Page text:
COVID-19 scam reports and victims are both on the increase

There’s no shortage of unscrupulous people taking advantage of the pandemic to defraud others

The COVID-19 pandemic has opened the door for scammers, who are targeting Canadians with a variety of shady “deals” as they spend more time online. In March and April 2020, the Better Business Bureau saw an increase in reports about COVID-19 scams. More worryingly, almost 60 per cent of those reporting scams said that they had lost money — an average of almost $75 per person — and/or had divulged personal and banking information when they filled out application forms that turned out to be fake.

Almost 50 per cent of the COVID-19 scams reported were encountered on a website, the majority of which were created in the past three months. The sites purport to sell sought-after items such as face masks and sanitizers, as well as fake COVID-19 vaccines and cures, discounted travel vacations, gym equipment, video streaming subscriptions, and even pets.

Some of the sites are designed to look like those of government departments, to lure in Canadians trying to apply for various COVID-19 benefits, while others impersonate legitimate businesses.

Social media sites are also helping with the spread of COVID-19 scams, including “investment opportunities” (many of which are illegal pyramid schemes) and listings for home and apartment rentals that turn out to be fake. People between the ages of 35 and 54 have the highest exposure and susceptibility rates.

The BBB is warning people to double-check links and websites found in text messages and emails, as well as those shared on social media. To avoid becoming a victim, here are a few ways to stay safe and not fall prey to pandemic profiteers:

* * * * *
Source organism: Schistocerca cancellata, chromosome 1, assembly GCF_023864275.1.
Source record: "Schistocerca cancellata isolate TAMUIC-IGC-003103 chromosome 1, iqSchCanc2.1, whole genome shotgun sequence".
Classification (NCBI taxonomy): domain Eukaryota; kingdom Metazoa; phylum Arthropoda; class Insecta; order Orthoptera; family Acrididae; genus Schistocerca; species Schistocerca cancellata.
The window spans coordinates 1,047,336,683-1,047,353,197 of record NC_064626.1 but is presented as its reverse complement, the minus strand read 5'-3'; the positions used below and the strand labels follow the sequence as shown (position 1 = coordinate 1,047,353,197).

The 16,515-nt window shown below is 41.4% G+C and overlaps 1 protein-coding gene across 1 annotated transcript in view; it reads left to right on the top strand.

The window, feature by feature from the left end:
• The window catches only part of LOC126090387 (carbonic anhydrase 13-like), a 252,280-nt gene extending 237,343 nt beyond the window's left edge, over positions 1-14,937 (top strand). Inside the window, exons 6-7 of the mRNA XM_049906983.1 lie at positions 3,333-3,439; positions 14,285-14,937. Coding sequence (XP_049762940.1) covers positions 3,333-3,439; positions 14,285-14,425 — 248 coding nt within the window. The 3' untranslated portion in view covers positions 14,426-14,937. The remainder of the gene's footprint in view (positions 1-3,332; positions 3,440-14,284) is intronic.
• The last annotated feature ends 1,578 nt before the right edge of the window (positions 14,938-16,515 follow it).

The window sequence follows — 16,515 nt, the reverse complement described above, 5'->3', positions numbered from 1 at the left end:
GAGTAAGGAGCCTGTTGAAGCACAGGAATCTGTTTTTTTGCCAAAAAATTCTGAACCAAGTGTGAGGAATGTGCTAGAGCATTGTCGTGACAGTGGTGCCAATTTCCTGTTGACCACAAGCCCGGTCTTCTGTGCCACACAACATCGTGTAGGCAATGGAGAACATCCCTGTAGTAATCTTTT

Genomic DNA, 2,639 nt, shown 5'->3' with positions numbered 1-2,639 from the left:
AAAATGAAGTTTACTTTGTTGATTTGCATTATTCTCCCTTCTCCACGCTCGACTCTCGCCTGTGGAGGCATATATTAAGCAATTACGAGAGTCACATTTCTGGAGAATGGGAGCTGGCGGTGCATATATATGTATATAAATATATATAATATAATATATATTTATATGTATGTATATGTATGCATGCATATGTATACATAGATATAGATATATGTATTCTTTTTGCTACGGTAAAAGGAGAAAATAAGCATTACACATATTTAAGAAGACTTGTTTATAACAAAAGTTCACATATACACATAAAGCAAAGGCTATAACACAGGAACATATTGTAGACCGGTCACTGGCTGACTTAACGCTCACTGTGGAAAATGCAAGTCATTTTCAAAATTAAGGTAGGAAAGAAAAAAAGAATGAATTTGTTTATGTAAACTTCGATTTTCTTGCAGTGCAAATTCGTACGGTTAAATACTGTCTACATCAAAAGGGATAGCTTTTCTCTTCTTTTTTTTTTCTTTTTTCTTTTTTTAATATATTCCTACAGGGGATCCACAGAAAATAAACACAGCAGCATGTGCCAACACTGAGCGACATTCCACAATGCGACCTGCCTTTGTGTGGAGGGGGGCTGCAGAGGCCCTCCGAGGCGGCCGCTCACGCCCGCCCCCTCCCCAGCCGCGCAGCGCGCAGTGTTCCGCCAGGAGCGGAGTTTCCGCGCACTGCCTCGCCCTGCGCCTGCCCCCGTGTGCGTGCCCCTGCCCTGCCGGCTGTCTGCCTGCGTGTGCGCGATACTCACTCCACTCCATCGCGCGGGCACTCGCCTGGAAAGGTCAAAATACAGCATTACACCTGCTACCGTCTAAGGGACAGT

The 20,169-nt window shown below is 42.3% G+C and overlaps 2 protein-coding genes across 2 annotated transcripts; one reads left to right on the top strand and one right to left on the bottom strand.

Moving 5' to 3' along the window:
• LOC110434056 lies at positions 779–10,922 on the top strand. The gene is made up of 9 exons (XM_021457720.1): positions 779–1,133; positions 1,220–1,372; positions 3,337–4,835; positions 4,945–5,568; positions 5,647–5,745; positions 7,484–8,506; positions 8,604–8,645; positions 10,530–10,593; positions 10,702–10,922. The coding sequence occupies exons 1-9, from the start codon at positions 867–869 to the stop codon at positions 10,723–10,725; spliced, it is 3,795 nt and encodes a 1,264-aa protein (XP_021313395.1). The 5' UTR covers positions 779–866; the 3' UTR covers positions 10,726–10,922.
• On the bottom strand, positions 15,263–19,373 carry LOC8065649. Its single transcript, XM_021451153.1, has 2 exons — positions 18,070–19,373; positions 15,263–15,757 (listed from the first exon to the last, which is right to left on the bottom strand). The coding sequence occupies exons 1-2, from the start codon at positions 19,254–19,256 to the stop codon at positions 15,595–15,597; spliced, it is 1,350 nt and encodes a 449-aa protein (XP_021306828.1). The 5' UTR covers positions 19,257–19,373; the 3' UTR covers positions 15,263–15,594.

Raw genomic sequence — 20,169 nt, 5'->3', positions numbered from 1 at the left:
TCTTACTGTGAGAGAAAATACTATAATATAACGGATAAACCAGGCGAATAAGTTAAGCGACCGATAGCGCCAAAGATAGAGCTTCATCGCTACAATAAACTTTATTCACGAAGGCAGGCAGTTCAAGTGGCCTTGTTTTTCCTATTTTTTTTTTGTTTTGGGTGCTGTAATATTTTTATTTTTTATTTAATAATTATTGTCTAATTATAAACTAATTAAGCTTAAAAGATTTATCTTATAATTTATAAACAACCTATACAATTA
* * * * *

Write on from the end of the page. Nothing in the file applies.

Only buy from reputable stores and websites: The best way to avoid getting scammed is to buy directly from a seller you already know and trust through having dealt with them in the past.

Be sure the online store has working contact information: If a company or business is new to you, make sure it is legitimate before divulging personal information such as your name, address, and credit card information. Does it have a real street address (not just a P.O. box), working phone numbers and email addresses, and links that work? If not, pass it by.

Educate yourself on the requirements for federal and provincial support: The federal and provincial governments have launched a host of benefit and aid programs for Canadian individuals and businesses. If you’re not sure whether something is legitimate, visit the Government of Canada and/or the Government of British Columbia websites for the latest updates and ways to claim assistance. If you are asked to pay a fee to access “free” financial aid, walk away. If you have to pay to claim it, it isn’t free.

Be wary of unsolicited text messages, emails, phone calls, or messages via social media: Government agencies do not communicate through these channels. Scammers will contact you out of the blue and impersonate the government by asking basic questions under the guise of seeing if you qualify for a grant or program. A common feature of these scams is someone telling you that you need to provide banking information so that they can collect a one-time “processing fee” before depositing your money.

If something sounds suspicious, confirm it by calling the company directly or checking the company website: Do not click on links or open attachments in an unexpected email, especially one offering jobs or advertising job vacancies. Type the URL for the company into your browser or do a web search to find the right website.

If you have spotted a scam where fraudsters are impersonating local businesses to deceive consumers, report it to www.BBB.org/ScamTracker. Your report can prevent others from being victimized.



editorial@accjournal.ca

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